13/12/2017 6:05 PM IST | Updated 14/12/2017 1:11 PM IST

One Murder And Several Rapes Later, India's School System Is Yet To Take Up Safety Issues Seriously

What happened to the safety audits demanded of schools?

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In the past few months, the country has witnessed a murder and several incidents of sexual assault within the premises of private schools. Following the murder of Pradyuman Thakur, a standard second student of the Ryan International School, Gurugram, state governments and educational boards issued several guidelines to ensure the safety of students in these schools. Safety audits were also made mandatory for schools across the country.

Three months after Thakur's murder, however, the urge to create safer schools seems to be fizzling out. The spotlight was back on school safety again recently after a 4-year-old girl was allegedly sexually assaulted in Kolkata's GD Birla Centre for Education. While the incident led to sustained protests for several days online and offline, a majority of the country's schools are unprepared to prevent tragedies such as these.

Parul Sahaya, who had started a petition seeking mandatory safety audits in schools, tells HuffPost India over phone that it is worrying that despite the government issuing guidelines, schools are mostly dragging their feet on the issue of implementation.


"I had written to the PMO and to Maneka Gandhi. I also met Manish Sisodia and was told that the government was working on steps to make schools safer," Sahaya says.

The mother of a three-year-old girl who works in a software firm in Gurgaon adds that she can't help worrying. "With so many incidents happening, including the child's murder, I thought someone should raise their voice."

Sahaya's petition at the moment has more than 2 lakh signatures. "It got a good response. The voice reached so many people who had the same concerns as me."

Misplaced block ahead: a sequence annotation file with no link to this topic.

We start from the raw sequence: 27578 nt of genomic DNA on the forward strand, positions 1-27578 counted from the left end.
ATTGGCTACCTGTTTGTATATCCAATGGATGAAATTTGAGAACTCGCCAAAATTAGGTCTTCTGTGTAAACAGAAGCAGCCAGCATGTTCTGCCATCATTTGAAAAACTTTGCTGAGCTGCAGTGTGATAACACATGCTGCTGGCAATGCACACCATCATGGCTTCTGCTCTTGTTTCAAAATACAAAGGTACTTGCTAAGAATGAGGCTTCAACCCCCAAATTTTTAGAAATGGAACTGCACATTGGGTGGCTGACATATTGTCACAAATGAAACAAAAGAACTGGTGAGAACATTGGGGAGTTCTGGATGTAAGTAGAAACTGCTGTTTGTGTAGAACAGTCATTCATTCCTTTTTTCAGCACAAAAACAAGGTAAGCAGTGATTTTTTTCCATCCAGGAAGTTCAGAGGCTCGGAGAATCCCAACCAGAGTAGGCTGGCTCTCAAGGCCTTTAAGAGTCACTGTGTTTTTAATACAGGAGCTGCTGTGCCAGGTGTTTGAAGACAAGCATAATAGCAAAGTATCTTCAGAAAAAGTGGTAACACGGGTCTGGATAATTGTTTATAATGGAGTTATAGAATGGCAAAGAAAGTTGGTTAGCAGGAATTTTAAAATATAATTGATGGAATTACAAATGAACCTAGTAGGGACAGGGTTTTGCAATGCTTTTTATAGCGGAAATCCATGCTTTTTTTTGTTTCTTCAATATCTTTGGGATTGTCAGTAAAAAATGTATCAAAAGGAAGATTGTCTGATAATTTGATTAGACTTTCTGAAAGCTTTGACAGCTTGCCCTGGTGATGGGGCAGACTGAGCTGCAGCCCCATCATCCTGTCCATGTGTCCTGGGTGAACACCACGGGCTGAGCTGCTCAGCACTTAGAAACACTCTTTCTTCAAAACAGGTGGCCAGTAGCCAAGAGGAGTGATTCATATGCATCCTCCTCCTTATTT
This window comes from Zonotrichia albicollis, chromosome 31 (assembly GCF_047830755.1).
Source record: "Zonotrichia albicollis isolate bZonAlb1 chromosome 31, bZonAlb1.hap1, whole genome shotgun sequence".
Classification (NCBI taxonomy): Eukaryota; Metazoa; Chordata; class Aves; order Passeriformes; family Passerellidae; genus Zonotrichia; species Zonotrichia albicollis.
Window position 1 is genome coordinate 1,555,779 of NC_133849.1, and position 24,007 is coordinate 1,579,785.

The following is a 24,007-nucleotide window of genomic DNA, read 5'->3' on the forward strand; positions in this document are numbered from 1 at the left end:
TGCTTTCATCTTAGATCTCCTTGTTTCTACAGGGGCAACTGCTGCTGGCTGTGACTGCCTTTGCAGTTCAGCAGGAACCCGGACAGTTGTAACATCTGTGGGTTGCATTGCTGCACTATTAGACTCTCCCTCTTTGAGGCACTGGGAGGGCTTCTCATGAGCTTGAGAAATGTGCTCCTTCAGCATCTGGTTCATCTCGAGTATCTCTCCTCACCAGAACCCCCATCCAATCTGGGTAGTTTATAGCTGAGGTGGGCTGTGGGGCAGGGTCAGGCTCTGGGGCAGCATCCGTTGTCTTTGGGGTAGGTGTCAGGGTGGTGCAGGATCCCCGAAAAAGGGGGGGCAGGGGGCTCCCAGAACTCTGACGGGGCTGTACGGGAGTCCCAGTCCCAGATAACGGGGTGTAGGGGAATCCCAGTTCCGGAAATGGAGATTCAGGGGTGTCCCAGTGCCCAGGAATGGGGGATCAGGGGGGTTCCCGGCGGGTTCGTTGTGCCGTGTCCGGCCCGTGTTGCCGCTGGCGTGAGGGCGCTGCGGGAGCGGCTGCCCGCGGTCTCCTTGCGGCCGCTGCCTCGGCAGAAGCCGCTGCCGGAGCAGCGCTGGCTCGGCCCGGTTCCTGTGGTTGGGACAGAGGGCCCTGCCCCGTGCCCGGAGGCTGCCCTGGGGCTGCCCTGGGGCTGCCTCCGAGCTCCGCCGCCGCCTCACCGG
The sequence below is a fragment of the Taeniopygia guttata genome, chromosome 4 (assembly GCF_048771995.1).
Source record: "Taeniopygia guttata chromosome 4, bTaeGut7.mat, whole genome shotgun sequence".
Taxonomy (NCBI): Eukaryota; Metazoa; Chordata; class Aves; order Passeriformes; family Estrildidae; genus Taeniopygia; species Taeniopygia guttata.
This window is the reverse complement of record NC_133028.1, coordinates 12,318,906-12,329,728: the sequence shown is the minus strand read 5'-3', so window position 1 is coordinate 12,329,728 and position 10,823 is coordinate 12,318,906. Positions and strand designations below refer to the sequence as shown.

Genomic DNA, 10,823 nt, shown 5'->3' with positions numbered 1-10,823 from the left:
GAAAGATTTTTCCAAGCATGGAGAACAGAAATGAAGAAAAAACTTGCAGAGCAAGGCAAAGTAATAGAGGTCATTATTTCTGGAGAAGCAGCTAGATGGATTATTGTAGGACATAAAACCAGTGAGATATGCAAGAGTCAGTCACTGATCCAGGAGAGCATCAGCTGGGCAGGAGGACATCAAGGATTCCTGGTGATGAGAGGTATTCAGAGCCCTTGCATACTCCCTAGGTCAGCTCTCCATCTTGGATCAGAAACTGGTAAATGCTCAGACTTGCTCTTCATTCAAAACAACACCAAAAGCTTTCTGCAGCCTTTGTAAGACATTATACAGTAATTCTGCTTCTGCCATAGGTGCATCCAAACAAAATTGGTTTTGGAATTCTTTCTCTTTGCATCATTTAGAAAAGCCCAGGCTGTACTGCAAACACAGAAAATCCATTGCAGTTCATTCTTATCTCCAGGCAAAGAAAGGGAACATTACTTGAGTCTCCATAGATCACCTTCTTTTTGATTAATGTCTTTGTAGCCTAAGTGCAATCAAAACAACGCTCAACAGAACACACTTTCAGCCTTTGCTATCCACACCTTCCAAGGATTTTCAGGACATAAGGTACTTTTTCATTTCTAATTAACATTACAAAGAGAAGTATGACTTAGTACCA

Sahaya says she isn't aware whether the rules she wanted implemented -- including holding safety audits -- have been implemented in schools or not.

"In India, schools don't give you the authority to inquire about these things," Sahaya says and adds, "Most parents want to be involved, but we don't get access."

After Thakur's murder, the CBSE and ICSE boards had mandated that safety audits needed to be carried out on an urgent basis and would have to be provided to the boards or put up on the websites of the schools.

The AAP government in Delhi had also put out a 117-point checklist for schools, one of which demanded that schools set up 'safety committees' to actively monitor security issues.


Garry Singh, the president of security services consulting company IIRIS and a specialist in school and infrastructure safety, says that the number of inquiries regarding safety audits in schools his company received, increased by 400% in 2016-2017. However, actual business increased only by 1.5%. Which means, while schools showed interest, they didn't follow the same up with action, at least in IIRIS' experience.

Singh, in fact, can confirm that the Pradyuman murder case led to a definite spike in conversations about schools being audited for safety. However, many schools left it at that, without bothering to follow up with the actual process of auditing. He adds that barring a few, most schools he knows of, aren't equipped to prevent an incident like the assault on Pradyuman that took place inside the school toilet.

He adds, after the audits are conducted, some schools are transparent about the results and involve parents in the discussions. "There is a second category of schools that do try to implement new safety measures, but do it step by step, and slowly, because of monetary constraints. There are also schools that take the reports and never bother to follow up," he says.

In his experience, the schools which are vigilant about safety have embraced measures like installing GPRS devices on school vehicles and installing CCTV cameras across the campus. They are also open to the idea of exploring newer security measures. However, most schools, he says, "have left it to up to god".

In some cases schools themselves audit their own safety standards following arbitrary guidelines or rope in agencies which provide security guards to do their audits. This doesn't cost the schools much, but also end up providing compromised results obtained through unprofessional methods.


The schools are perhaps not to be blamed alone. Successive governments at the Centre have not managed to come up with a universal, holistic rulebook that schools must follow to make sure students aren't victims of sexual crimes and physical assault. While there are some guidelines on school structure (like how a building should be constructed for safety), Singh says, "The government has not made specific guidelines for school safety standard."

He adds, "We follow Australian and American guidelines as a benchmark for audits."

Singh's company looks at the security of schools on a scale of how prepared they are to prevent eventualities like we witnessed in the past few months.